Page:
In a home filled with technological marvels of all shapes and sizes, one piece of oft-derided hardware gets more love from my family and I than any other. Kinect, tell the nice people how much I cherish you.
So Microsoft's Kinect was a video gaming bust. Whatever. It's still got its uses. Like...helping police work on their "use of force options" against suspects. You know, whether to shout or shoot at a guy.
Even though Microsoft appears to have given up on Kinect as a serious gaming platform, the motion device still has some tricks up its sleeve. Programmer Paul DeCarlo found a way to play Mike Tyson's Punch-Out by waving his fists around, and it seems to work pretty darn well!
Internal developer documentation for the Xbox One appears to have leaked on the Internet—and after scanning through the files, it appears that there are some interesting things we can learn from it.
But only if you want to use Kinect.
Dubbed the ARES Sandtable, this U.S. Military prototype uses a Kinect, a projector, software, and sand to recreate real-world environments like never before.
It's been ages since I've exercised this much control over the music in a rhythm game, and I've never felt so sore after doing it.
Now, here's some Kinect functionality that I wouldn't mind in a video game. I could've used this when I reviewed that awful Steel Battalion game a while back.
Rumors of a Kinect-centric Gears of War game had been circulating for years after Microsoft introduced the motion-control sensor to the world. One game called Gears of War: Exile was confirmed as cancelled two years ago. But, what looks like footage of another gesture-based Gears game has surfaced. It… it doesn't look…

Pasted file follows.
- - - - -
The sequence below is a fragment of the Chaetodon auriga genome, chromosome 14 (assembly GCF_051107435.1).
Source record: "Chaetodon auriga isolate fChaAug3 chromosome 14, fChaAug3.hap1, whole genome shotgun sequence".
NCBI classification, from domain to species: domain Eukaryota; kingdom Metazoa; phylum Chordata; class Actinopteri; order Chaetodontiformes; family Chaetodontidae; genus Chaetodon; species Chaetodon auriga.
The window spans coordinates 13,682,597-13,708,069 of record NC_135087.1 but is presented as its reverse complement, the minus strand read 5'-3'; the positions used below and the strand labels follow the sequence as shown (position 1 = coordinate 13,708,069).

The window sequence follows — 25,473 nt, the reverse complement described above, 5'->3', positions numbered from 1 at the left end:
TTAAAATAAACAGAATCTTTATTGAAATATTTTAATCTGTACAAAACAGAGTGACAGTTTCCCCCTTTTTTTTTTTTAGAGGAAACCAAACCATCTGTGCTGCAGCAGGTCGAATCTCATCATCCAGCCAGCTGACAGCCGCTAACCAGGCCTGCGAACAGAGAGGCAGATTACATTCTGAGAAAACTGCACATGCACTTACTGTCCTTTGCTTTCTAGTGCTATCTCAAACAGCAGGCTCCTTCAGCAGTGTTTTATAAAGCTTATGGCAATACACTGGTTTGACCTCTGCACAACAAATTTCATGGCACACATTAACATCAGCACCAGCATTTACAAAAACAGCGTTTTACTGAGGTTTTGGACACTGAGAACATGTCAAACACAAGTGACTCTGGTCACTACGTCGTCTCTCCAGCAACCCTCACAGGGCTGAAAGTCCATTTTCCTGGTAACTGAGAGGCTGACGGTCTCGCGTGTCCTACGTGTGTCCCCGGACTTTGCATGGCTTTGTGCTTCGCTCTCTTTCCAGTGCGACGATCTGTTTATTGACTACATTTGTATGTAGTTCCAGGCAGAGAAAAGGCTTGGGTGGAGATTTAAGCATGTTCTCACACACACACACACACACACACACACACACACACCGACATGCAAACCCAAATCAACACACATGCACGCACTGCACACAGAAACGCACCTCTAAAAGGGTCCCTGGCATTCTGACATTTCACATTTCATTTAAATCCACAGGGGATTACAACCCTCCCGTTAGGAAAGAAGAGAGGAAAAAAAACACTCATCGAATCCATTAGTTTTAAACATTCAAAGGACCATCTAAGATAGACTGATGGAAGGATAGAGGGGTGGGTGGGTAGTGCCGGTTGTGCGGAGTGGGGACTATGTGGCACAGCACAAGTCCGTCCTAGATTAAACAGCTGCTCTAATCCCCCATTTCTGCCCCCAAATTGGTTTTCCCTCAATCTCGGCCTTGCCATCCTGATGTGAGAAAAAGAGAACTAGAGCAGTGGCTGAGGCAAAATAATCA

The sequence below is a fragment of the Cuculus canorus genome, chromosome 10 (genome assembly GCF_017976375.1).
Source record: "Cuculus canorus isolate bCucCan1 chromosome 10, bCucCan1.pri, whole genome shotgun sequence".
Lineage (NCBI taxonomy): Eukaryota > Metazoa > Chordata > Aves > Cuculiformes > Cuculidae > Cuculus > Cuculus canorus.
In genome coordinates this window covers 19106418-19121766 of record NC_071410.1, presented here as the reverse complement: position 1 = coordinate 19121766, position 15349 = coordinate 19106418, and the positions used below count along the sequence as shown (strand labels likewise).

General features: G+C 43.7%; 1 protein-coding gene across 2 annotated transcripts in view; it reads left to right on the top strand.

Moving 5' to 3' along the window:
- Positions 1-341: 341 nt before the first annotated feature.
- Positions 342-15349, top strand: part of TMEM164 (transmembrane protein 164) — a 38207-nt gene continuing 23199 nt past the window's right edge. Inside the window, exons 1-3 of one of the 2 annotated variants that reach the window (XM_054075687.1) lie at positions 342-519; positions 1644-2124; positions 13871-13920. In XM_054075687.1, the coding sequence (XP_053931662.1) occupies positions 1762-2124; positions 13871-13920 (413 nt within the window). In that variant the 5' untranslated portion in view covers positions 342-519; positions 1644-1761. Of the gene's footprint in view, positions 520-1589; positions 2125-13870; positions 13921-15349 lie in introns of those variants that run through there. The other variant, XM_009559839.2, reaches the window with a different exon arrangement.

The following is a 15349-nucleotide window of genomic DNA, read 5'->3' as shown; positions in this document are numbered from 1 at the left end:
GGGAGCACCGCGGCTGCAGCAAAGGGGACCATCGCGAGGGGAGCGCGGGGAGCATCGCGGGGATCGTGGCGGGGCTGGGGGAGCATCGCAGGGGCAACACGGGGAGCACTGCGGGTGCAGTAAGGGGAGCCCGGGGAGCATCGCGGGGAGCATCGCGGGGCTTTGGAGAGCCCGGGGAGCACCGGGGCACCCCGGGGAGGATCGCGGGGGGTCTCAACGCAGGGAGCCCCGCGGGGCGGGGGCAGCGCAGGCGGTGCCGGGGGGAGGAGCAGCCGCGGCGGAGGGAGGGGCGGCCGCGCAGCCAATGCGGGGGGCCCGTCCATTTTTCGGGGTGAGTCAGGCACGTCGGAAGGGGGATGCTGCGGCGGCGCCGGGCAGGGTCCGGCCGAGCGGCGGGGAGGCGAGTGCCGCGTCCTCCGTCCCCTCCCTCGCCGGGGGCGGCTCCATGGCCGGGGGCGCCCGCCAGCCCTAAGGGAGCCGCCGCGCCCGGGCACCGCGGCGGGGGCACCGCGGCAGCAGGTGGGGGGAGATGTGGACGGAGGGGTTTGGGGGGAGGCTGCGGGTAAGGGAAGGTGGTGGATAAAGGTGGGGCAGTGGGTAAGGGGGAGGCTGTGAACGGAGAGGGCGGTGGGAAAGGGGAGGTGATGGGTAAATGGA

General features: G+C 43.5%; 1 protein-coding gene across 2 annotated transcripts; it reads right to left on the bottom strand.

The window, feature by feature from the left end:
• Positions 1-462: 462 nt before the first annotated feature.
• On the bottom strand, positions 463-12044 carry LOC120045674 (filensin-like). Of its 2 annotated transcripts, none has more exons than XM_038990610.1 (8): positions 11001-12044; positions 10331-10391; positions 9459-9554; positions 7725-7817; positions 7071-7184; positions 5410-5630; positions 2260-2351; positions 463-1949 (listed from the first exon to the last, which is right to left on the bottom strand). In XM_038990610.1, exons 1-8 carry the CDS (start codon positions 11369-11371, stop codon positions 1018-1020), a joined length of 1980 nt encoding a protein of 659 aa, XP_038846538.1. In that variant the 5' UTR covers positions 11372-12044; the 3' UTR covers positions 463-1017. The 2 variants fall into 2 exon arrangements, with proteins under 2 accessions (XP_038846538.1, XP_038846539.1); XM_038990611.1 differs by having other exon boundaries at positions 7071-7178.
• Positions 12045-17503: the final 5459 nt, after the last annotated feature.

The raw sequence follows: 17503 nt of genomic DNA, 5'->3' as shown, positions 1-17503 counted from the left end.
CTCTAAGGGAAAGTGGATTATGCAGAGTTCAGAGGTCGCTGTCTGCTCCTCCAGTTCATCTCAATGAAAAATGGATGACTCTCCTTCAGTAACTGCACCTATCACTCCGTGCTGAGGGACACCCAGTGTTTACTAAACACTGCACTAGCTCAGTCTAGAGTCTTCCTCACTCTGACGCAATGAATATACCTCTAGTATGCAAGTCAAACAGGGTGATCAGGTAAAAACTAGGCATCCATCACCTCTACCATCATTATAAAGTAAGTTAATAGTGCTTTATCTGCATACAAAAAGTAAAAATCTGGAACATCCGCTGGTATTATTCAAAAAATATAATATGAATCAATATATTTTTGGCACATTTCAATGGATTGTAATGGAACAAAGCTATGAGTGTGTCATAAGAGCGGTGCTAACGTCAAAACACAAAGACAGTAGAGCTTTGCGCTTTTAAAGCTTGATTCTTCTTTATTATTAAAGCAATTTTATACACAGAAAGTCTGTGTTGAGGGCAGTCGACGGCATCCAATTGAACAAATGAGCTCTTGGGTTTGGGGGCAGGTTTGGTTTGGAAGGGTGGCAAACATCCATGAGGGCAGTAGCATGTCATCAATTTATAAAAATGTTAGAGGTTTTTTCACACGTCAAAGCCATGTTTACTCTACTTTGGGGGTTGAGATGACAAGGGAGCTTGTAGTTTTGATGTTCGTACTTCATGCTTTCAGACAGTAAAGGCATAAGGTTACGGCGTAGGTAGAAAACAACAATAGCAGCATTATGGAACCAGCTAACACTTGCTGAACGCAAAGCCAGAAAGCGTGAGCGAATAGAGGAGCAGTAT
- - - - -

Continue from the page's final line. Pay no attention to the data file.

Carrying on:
In June, Microsoft started selling the Xbox One without Kinect. In October, you'll be able to buy the Kinect on its own—but it'll cost you $150.
The new Xbox One Kinect isn't supposed to work on a PC. But hey, here it is.
Microsoft recently said that game developers will be able to get a little more power out of the Xbox One to make their games more visually impressive if they choose to forgo some Kinect features. What's the actual trade-off?
We've covered Fru before, and we'll cover Fru again, because Fru isn't just the best game I've ever seen on Kinect (sorry, Dance Central, though you're pretty good, too)...it's a game I really want to play.
Breaking Bad actor Aaron Paul's latest role is starring in Xbox One ads. In them, he sits on the sofa, and, according to some, turns on strangers' Xbox One consoles. The nerve!
Looks like that Kinect game from Harmonix and Disney, Fantasia: Music Evolved, will finally arrive to Xbox One and 360 on October 21. Here's a new trailer to get you in the mood—it has the best singing vegetables you'll ever see. If you're into that sort of thing.
Okay, the Kinect you can find in Watch Dogs isn't called Kinect. It's called Kinekt, with a (second) K. But still: this is a pretty funny easter egg.
Microsoft's dream of a Kinect-controlled future has hit the skids. The Wii was basically a really, really long fad, and the Wii U just isn't taking off. Are cool, innovative game controllers on the way out? Not quite. They've just moved to new places, is all.
What do this original Kinect and Wii Balance Board have in common? Aside from a general irrelevance to video games in 2014, they've also come together to bring us the hoverboarding future that the real world has sadly failed to deliver.
I played the Wii for the first time at a trade show in Leipzig, Germany. The consoles were set up in tents, shielded from outside view. Standing in the queue, you’d watch people lift the folds of material in front of the entrance, walk in, then walk out with huge smiles on their faces after about ten minutes.